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Eldh, A. C., Olai, L., Jönsson, B., Wallin, L., Denti, L. & Elf, M. (2018). Supporting first-line managers in implementing oral care guidelines in nursing homes – a pilot study. Nordic journal of nursing research (2), 87-95
Open this publication in new window or tab >>Supporting first-line managers in implementing oral care guidelines in nursing homes – a pilot study
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2018 (English)In: Nordic journal of nursing research, ISSN 2057-1585, E-ISSN 2057-1593, no 2, p. 87-95Article in journal (Refereed) Published
Abstract [en]

This study investigated first-line managers’ experience of and responses to a concise leadership intervention to facilitate the implementation of oral care clinical practice guidelines (CPGs) in nursing homes. Leadership is known to be an important element in knowledge implementation but little is known as to what supports managers to facilitate the process. By means of a process evaluation with mixed methods, the context and a three-month leadership program was explored, including activities during and in relation to the program, and the effects in terms of oral care CPG implementation plans. While the managers appreciated the intervention and considered improved oral care to be a priority, their implementation plans mainly focused the dissemination of an oral care checklist. The findings suggest that extended implementation interventions engaging both managers and clinical staff are needed, and that a concise intervention does not facilitate first-line managers to adopt behaviors known to facilitate knowledge implementation.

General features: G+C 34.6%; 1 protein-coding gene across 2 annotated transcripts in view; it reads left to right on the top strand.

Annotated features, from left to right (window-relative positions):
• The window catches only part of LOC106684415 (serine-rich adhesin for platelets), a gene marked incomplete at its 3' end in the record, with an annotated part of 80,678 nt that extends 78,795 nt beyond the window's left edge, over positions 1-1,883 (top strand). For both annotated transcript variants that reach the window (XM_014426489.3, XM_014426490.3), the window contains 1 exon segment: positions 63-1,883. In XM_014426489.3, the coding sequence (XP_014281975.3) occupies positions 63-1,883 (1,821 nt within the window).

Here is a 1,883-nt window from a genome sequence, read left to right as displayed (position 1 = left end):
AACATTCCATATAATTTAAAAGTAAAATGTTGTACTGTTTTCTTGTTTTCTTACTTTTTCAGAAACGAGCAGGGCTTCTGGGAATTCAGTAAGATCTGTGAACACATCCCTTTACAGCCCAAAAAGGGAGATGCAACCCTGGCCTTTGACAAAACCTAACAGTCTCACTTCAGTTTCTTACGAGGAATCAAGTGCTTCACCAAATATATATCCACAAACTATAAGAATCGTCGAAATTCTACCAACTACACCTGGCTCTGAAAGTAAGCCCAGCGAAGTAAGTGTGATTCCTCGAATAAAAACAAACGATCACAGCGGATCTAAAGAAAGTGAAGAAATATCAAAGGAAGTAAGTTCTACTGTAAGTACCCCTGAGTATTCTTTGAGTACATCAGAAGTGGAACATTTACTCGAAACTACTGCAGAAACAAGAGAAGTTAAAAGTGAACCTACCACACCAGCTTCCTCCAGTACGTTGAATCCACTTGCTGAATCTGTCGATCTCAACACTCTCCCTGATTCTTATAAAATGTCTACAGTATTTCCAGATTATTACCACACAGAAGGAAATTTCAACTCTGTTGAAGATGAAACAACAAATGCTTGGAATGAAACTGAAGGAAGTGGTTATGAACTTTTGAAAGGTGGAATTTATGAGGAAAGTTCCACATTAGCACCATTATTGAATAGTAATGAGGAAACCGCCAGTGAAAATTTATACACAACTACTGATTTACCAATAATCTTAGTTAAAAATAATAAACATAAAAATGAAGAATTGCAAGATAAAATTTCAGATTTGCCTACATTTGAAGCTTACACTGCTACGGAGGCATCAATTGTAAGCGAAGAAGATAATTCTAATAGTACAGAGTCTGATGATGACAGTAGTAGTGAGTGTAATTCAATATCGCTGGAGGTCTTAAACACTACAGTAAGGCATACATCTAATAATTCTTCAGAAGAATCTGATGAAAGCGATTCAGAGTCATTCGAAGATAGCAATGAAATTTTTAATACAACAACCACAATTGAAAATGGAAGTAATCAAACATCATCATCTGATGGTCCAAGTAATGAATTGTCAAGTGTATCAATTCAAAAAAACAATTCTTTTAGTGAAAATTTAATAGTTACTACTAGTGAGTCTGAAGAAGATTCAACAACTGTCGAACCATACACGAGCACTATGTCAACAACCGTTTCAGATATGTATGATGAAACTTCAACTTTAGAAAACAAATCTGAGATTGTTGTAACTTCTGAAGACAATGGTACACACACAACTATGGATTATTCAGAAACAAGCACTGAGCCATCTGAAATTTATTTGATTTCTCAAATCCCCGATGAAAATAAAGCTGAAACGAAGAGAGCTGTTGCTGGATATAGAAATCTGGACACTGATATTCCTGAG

Keywords
context, frail older people, knowledge implementation, leadership, nursing home, oral care
National Category
Health Sciences
Research subject
Health and Welfare
Identifiers
urn:nbn:se:du-26788 (URN)10.1177/2057158517713379 (DOI)
Available from: 2017-12-14 Created: 2017-12-14 Last updated: 2018-06-08Bibliographically approved
Oscarson, N., Espelid, I. & Jönsson, B. (2017). Is caries equally distributed in adults? A population-based cross-sectional study in Norway - the TOHNN-study. Acta Odontologica Scandinavica, 75(8), 557-563
Open this publication in new window or tab >>Is caries equally distributed in adults? A population-based cross-sectional study in Norway - the TOHNN-study
2017 (English)In: Acta Odontologica Scandinavica, ISSN 0001-6357, E-ISSN 1502-3850, Vol. 75, no 8, p. 557-563Article in journal (Refereed) Published
Abstract [en]

OBJECTIVES: The aim of the study was to examine the prevalence and distribution of dental caries in an adult population and identify factors associated with being caries free.

MATERIAL AND METHODS: Data were collected from a randomized population sample in Northern Norway (N = 1932; 988 women; mean age 47.0 years, SD 15.3). The study included a structured questionnaire and a clinical examination. The sum of enamel and dentine caries, DS1-5, formed the main outcome measures for caries prevalence.

RESULTS: Mean DMFT was 15.1 (95% CI 14.8, 15.4), mean DFT was 12.0 (CI 11.7, 12.2), and mean DT was 1.1 (CI 1.0, 1.2). The mean value for dentine caries (DS3-5) was 0.8 (CI 0.7, 0.9), and mean DS1-5 was 3.8 (CI 3.6, 4.1). Mean DS1-5 was highest in the youngest age group (mean 6.9, 95% CI 6.3, 7.6) and in rural areas (mean 5.0, CI 4.4, 5.6). The most caries-prone 20% in the youngest age group had 52% of the total number of carious lesions compared with 80% in the two oldest age groups. Tooth brushing twice daily (p = .005), drinking sugar containing soft drink (p =.029), and attending dental services every year (p < .001), were associated with being caries free.